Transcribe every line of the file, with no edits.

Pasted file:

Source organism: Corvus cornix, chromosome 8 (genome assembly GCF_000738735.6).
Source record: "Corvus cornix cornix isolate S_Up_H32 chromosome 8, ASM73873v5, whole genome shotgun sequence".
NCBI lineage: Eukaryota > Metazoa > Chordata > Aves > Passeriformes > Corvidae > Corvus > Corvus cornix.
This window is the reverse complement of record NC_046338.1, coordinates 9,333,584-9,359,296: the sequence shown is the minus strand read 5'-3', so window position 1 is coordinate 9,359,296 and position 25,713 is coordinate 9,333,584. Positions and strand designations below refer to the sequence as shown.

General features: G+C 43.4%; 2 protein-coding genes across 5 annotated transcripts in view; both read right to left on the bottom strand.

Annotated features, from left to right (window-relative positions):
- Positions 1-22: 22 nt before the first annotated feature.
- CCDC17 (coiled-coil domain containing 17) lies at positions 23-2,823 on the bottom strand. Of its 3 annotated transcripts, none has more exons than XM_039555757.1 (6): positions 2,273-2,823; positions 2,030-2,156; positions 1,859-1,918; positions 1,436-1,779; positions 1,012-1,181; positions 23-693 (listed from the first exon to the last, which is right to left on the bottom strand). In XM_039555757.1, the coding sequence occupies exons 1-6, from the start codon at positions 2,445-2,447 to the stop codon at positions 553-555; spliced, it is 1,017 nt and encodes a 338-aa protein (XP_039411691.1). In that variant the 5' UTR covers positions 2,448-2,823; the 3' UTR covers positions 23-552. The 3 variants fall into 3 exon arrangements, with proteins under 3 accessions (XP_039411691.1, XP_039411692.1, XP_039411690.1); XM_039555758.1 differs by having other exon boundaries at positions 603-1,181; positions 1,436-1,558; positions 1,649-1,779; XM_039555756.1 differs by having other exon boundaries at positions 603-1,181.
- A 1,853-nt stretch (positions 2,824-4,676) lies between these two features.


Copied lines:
Source organism: Corvus cornix, chromosome 8 (genome assembly GCF_000738735.6).
Source record: "Corvus cornix cornix isolate S_Up_H32 chromosome 8, ASM73873v5, whole genome shotgun sequence".
NCBI lineage: Eukaryota > Metazoa > Chordata > Aves > Passeriformes > Corvidae > Corvus > Corvus cornix.
This window is the reverse complement of record NC_046338.1, coordinates 9,333,584-9,359,296: the sequence shown is the minus strand read 5'-3', so window position 1 is coordinate 9,359,296 and position 25,713 is coordinate 9,333,584. Positions and strand designations below refer to the sequence as shown.

General features: G+C 43.4%; 2 protein-coding genes across 5 annotated transcripts in view; both read right to left on the bottom strand.

Annotated features, from left to right (window-relative positions):
- Positions 1-22: 22 nt before the first annotated feature.
- CCDC17 (coiled-coil domain containing 17) lies at positions 23-2,823 on the bottom strand. Of its 3 annotated transcripts, none has more exons than XM_039555757.1 (6): positions 2,273-2,823; positions 2,030-2,156; positions 1,859-1,918; positions 1,436-1,779; positions 1,012-1,181; positions 23-693 (listed from the first exon to the last, which is right to left on the bottom strand). In XM_039555757.1, the coding sequence occupies exons 1-6, from the start codon at positions 2,445-2,447 to the stop codon at positions 553-555; spliced, it is 1,017 nt and encodes a 338-aa protein (XP_039411691.1). In that variant the 5' UTR covers positions 2,448-2,823; the 3' UTR covers positions 23-552. The 3 variants fall into 3 exon arrangements, with proteins under 3 accessions (XP_039411691.1, XP_039411692.1, XP_039411690.1); XM_039555758.1 differs by having other exon boundaries at positions 603-1,181; positions 1,436-1,558; positions 1,649-1,779; XM_039555756.1 differs by having other exon boundaries at positions 603-1,181.
- A 1,853-nt stretch (positions 2,824-4,676) lies between these two features.